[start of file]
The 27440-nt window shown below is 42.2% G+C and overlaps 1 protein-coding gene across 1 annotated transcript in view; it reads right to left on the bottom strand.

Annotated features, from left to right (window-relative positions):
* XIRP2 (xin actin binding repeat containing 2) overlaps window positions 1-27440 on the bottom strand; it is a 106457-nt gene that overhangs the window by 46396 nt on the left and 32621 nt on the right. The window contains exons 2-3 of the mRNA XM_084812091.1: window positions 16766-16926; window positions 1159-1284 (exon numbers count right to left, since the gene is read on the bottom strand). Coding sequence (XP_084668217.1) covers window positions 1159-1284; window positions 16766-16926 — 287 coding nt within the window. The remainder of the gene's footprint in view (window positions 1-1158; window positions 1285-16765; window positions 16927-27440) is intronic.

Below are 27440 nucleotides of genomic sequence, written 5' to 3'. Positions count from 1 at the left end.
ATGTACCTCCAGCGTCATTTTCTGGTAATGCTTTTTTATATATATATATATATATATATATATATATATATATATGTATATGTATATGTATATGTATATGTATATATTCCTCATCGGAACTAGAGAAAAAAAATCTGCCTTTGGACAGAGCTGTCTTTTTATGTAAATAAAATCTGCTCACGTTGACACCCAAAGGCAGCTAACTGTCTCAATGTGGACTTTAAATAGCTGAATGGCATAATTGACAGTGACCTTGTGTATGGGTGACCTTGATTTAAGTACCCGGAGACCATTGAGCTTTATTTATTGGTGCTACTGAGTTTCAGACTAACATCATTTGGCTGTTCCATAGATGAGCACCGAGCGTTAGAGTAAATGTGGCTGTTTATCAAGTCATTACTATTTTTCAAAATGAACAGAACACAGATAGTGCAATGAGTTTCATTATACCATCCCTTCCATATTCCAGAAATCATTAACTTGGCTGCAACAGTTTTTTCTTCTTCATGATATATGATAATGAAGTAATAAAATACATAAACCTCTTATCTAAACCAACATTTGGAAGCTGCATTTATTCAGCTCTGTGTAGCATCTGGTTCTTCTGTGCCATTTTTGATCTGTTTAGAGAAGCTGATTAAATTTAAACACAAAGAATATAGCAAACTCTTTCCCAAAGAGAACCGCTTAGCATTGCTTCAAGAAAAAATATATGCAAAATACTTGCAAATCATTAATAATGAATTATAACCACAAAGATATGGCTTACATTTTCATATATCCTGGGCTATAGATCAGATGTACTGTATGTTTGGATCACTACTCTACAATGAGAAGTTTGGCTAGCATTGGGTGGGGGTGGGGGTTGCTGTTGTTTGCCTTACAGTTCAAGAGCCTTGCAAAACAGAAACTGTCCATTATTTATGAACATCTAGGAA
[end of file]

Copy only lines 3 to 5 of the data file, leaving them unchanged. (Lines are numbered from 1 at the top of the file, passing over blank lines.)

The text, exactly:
* XIRP2 (xin actin binding repeat containing 2) overlaps window positions 1-27440 on the bottom strand; it is a 106457-nt gene that overhangs the window by 46396 nt on the left and 32621 nt on the right. The window contains exons 2-3 of the mRNA XM_084812091.1: window positions 16766-16926; window positions 1159-1284 (exon numbers count right to left, since the gene is read on the bottom strand). Coding sequence (XP_084668217.1) covers window positions 1159-1284; window positions 16766-16926 — 287 coding nt within the window. The remainder of the gene's footprint in view (window positions 1-1158; window positions 1285-16765; window positions 16927-27440) is intronic.

Below are 27440 nucleotides of genomic sequence, written 5' to 3'. Positions count from 1 at the left end.
ATGTACCTCCAGCGTCATTTTCTGGTAATGCTTTTTTATATATATATATATATATATATATATATATATATATATGTATATGTATATGTATATGTATATGTATATATTCCTCATCGGAACTAGAGAAAAAAAATCTGCCTTTGGACAGAGCTGTCTTTTTATGTAAATAAAATCTGCTCACGTTGACACCCAAAGGCAGCTAACTGTCTCAATGTGGACTTTAAATAGCTGAATGGCATAATTGACAGTGACCTTGTGTATGGGTGACCTTGATTTAAGTACCCGGAGACCATTGAGCTTTATTTATTGGTGCTACTGAGTTTCAGACTAACATCATTTGGCTGTTCCATAGATGAGCACCGAGCGTTAGAGTAAATGTGGCTGTTTATCAAGTCATTACTATTTTTCAAAATGAACAGAACACAGATAGTGCAATGAGTTTCATTATACCATCCCTTCCATATTCCAGAAATCATTAACTTGGCTGCAACAGTTTTTTCTTCTTCATGATATATGATAATGAAGTAATAAAATACATAAACCTCTTATCTAAACCAACATTTGGAAGCTGCATTTATTCAGCTCTGTGTAGCATCTGGTTCTTCTGTGCCATTTTTGATCTGTTTAGAGAAGCTGATTAAATTTAAACACAAAGAATATAGCAAACTCTTTCCCAAAGAGAACCGCTTAGCATTGCTTCAAGAAAAAATATATGCAAAATACTTGCAAATCATTAATAATGAATTATAACCACAAAGATATGGCTTACATTTTCATATATCCTGGGCTATAGATCAGATGTACTGTATGTTTGGATCACTACTCTACAATGAGAAGTTTGGCTAGCATTGGGTGGGGGTGGGGGTTGCTGTTGTTTGCCTTACAGTTCAAGAGCCTTGCAAAACAGAAACTGTCCATTATTTATGAACATCTAGGAA